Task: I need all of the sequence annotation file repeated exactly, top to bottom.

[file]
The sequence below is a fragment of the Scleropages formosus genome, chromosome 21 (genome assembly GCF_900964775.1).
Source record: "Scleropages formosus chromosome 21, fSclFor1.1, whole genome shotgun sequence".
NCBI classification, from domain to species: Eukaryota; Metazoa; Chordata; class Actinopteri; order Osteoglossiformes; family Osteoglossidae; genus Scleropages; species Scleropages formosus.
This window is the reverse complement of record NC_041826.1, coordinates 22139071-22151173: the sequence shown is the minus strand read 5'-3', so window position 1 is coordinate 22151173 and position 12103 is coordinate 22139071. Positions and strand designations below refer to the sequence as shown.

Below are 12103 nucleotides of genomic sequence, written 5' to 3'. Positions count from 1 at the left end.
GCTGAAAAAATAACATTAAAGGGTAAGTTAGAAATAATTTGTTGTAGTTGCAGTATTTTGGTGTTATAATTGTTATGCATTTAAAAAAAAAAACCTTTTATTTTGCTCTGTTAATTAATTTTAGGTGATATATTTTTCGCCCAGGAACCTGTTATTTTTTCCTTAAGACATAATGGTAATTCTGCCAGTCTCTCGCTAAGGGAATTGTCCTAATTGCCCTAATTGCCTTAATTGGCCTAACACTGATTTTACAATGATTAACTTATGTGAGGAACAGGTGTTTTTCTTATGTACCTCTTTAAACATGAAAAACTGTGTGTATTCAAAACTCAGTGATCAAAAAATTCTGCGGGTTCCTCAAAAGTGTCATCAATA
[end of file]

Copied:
The sequence below is a fragment of the Scleropages formosus genome, chromosome 21 (genome assembly GCF_900964775.1).
Source record: "Scleropages formosus chromosome 21, fSclFor1.1, whole genome shotgun sequence".
NCBI classification, from domain to species: Eukaryota; Metazoa; Chordata; class Actinopteri; order Osteoglossiformes; family Osteoglossidae; genus Scleropages; species Scleropages formosus.
This window is the reverse complement of record NC_041826.1, coordinates 22139071-22151173: the sequence shown is the minus strand read 5'-3', so window position 1 is coordinate 22151173 and position 12103 is coordinate 22139071. Positions and strand designations below refer to the sequence as shown.

Below are 12103 nucleotides of genomic sequence, written 5' to 3'. Positions count from 1 at the left end.
GCTGAAAAAATAACATTAAAGGGTAAGTTAGAAATAATTTGTTGTAGTTGCAGTATTTTGGTGTTATAATTGTTATGCATTTAAAAAAAAAAACCTTTTATTTTGCTCTGTTAATTAATTTTAGGTGATATATTTTTCGCCCAGGAACCTGTTATTTTTTCCTTAAGACATAATGGTAATTCTGCCAGTCTCTCGCTAAGGGAATTGTCCTAATTGCCCTAATTGCCTTAATTGGCCTAACACTGATTTTACAATGATTAACTTATGTGAGGAACAGGTGTTTTTCTTATGTACCTCTTTAAACATGAAAAACTGTGTGTATTCAAAACTCAGTGATCAAAAAATTCTGCGGGTTCCTCAAAAGTGTCATCAATA